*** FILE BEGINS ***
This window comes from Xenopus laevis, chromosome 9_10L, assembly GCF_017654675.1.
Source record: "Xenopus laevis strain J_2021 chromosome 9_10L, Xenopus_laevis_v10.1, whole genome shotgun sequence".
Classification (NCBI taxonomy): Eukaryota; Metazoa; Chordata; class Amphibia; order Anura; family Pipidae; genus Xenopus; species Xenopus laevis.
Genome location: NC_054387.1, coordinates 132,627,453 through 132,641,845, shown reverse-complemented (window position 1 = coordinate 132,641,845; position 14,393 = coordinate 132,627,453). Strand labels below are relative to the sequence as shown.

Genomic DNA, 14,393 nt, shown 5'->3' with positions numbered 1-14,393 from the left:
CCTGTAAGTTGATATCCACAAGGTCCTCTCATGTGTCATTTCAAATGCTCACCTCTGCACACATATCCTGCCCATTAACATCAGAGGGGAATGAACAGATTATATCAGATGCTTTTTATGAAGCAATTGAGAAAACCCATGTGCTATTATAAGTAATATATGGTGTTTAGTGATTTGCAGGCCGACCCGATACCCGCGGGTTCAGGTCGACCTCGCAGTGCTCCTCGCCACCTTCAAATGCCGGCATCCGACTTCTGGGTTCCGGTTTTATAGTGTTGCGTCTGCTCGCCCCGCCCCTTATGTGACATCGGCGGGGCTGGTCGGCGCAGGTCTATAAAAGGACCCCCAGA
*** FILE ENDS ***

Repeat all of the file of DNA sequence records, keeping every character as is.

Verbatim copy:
This window comes from Xenopus laevis, chromosome 9_10L, assembly GCF_017654675.1.
Source record: "Xenopus laevis strain J_2021 chromosome 9_10L, Xenopus_laevis_v10.1, whole genome shotgun sequence".
Classification (NCBI taxonomy): Eukaryota; Metazoa; Chordata; class Amphibia; order Anura; family Pipidae; genus Xenopus; species Xenopus laevis.
Genome location: NC_054387.1, coordinates 132,627,453 through 132,641,845, shown reverse-complemented (window position 1 = coordinate 132,641,845; position 14,393 = coordinate 132,627,453). Strand labels below are relative to the sequence as shown.

Genomic DNA, 14,393 nt, shown 5'->3' with positions numbered 1-14,393 from the left:
CCTGTAAGTTGATATCCACAAGGTCCTCTCATGTGTCATTTCAAATGCTCACCTCTGCACACATATCCTGCCCATTAACATCAGAGGGGAATGAACAGATTATATCAGATGCTTTTTATGAAGCAATTGAGAAAACCCATGTGCTATTATAAGTAATATATGGTGTTTAGTGATTTGCAGGCCGACCCGATACCCGCGGGTTCAGGTCGACCTCGCAGTGCTCCTCGCCACCTTCAAATGCCGGCATCCGACTTCTGGGTTCCGGTTTTATAGTGTTGCGTCTGCTCGCCCCGCCCCTTATGTGACATCGGCGGGGCTGGTCGGCGCAGGTCTATAAAAGGACCCCCAGA